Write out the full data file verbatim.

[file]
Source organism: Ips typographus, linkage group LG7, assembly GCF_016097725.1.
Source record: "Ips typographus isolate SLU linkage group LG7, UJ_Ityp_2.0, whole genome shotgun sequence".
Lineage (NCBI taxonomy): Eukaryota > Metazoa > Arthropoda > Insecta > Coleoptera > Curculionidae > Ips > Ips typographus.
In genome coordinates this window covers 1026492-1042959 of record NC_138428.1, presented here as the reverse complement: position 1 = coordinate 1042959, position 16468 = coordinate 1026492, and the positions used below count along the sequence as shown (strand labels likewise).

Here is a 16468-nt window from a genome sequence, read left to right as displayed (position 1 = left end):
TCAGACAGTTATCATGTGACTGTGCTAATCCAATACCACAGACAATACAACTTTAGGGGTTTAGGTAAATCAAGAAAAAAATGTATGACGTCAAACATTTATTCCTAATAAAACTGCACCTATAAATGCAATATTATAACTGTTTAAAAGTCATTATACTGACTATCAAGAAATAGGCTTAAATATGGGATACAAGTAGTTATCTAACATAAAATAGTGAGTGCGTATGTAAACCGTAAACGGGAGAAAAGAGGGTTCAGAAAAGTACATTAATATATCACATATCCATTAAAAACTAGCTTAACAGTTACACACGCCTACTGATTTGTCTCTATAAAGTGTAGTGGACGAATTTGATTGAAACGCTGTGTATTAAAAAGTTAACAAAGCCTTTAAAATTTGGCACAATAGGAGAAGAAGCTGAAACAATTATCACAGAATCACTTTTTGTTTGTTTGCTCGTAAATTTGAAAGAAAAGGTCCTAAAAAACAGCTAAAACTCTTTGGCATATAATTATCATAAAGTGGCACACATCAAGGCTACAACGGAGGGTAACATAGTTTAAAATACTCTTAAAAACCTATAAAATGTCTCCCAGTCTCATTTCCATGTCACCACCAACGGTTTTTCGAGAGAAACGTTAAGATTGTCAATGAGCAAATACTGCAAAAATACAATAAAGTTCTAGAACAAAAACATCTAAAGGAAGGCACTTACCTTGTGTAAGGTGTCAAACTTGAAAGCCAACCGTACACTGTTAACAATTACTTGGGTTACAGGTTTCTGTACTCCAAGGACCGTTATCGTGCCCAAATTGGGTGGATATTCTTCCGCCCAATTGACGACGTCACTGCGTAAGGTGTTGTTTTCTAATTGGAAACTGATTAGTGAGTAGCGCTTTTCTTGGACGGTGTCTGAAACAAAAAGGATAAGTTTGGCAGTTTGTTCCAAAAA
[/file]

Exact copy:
Source organism: Ips typographus, linkage group LG7, assembly GCF_016097725.1.
Source record: "Ips typographus isolate SLU linkage group LG7, UJ_Ityp_2.0, whole genome shotgun sequence".
Lineage (NCBI taxonomy): Eukaryota > Metazoa > Arthropoda > Insecta > Coleoptera > Curculionidae > Ips > Ips typographus.
In genome coordinates this window covers 1026492-1042959 of record NC_138428.1, presented here as the reverse complement: position 1 = coordinate 1042959, position 16468 = coordinate 1026492, and the positions used below count along the sequence as shown (strand labels likewise).

Here is a 16468-nt window from a genome sequence, read left to right as displayed (position 1 = left end):
TCAGACAGTTATCATGTGACTGTGCTAATCCAATACCACAGACAATACAACTTTAGGGGTTTAGGTAAATCAAGAAAAAAATGTATGACGTCAAACATTTATTCCTAATAAAACTGCACCTATAAATGCAATATTATAACTGTTTAAAAGTCATTATACTGACTATCAAGAAATAGGCTTAAATATGGGATACAAGTAGTTATCTAACATAAAATAGTGAGTGCGTATGTAAACCGTAAACGGGAGAAAAGAGGGTTCAGAAAAGTACATTAATATATCACATATCCATTAAAAACTAGCTTAACAGTTACACACGCCTACTGATTTGTCTCTATAAAGTGTAGTGGACGAATTTGATTGAAACGCTGTGTATTAAAAAGTTAACAAAGCCTTTAAAATTTGGCACAATAGGAGAAGAAGCTGAAACAATTATCACAGAATCACTTTTTGTTTGTTTGCTCGTAAATTTGAAAGAAAAGGTCCTAAAAAACAGCTAAAACTCTTTGGCATATAATTATCATAAAGTGGCACACATCAAGGCTACAACGGAGGGTAACATAGTTTAAAATACTCTTAAAAACCTATAAAATGTCTCCCAGTCTCATTTCCATGTCACCACCAACGGTTTTTCGAGAGAAACGTTAAGATTGTCAATGAGCAAATACTGCAAAAATACAATAAAGTTCTAGAACAAAAACATCTAAAGGAAGGCACTTACCTTGTGTAAGGTGTCAAACTTGAAAGCCAACCGTACACTGTTAACAATTACTTGGGTTACAGGTTTCTGTACTCCAAGGACCGTTATCGTGCCCAAATTGGGTGGATATTCTTCCGCCCAATTGACGACGTCACTGCGTAAGGTGTTGTTTTCTAATTGGAAACTGATTAGTGAGTAGCGCTTTTCTTGGACGGTGTCTGAAACAAAAAGGATAAGTTTGGCAGTTTGTTCCAAAAA